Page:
Training intensity zones are foundational to a training program because each zone targets a different training effect. This allows you to arrange workouts based on the particular training effects you want to achieve.
Hans Selye, a Hungarian biologist who worked around the middle of the twentieth century, outlined a model that underlies the training process. When you train, you introduce a stimulus, or “stress” to your body. This is followed by a “response” from the body which leads to a physiological “adaptation.” Selye called this stress-response-adaptation process the general adaptation syndrome (GAS).
The work you do during a training session breaks down the body, followed by a recovery phase during which the body rebuilds stronger than before. As a result of this process, you gain fitness, or the ability to perform faster and longer than before.
The overload principle states that any new training gain requires an appropriate training stimulus that is greater than the amount of training stress to which the body is currently adapted. Just as the name of the principle implies, you must “overload” the system to bring about a response and adaptation (after that all-important recovery phase). Keep in mind that the training stimulus must be appropriate. It needs to be an appropriate stress to ratchet up your fitness level incrementally, rather than a stress that completely overwhelms the system and leads to overtraining or injury.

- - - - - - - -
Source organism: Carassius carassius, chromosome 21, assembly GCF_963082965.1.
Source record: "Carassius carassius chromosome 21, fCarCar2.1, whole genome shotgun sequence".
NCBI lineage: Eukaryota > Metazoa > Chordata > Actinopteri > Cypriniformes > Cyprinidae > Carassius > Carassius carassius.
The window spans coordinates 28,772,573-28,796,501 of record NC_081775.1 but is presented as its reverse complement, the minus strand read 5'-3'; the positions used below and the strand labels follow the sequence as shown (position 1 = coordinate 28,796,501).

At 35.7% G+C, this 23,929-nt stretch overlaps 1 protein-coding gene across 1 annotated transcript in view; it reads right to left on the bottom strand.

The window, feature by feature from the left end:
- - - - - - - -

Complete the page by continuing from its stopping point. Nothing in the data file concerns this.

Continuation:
Training stress is associated with your “training load.” Your training load consists of both training volume and training intensity.
Training volume is determined by the total duration (or distance) of your workouts. Volume is easy to measure by simply adding up the duration (or distance) of each training session. One can then talk about weekly training hours (or distances), monthly training hours (or distances), a season’s training hours (or distances), etc. But training requires more than simply logging time (or distance). You also need to take into account the intensity level of the training you do.
Training intensity refers to the effort level put forth during your workouts. Whereas volume refers to the quantity of your training, intensity deals with the qualitative nature of your training. Does that workout interval feel “easy” or “hard”? How fast are you running that interval? What is your heart rate during the interval? How much power are you producing during the interval? As indicated by these questions, intensity can be measured in a number of ways.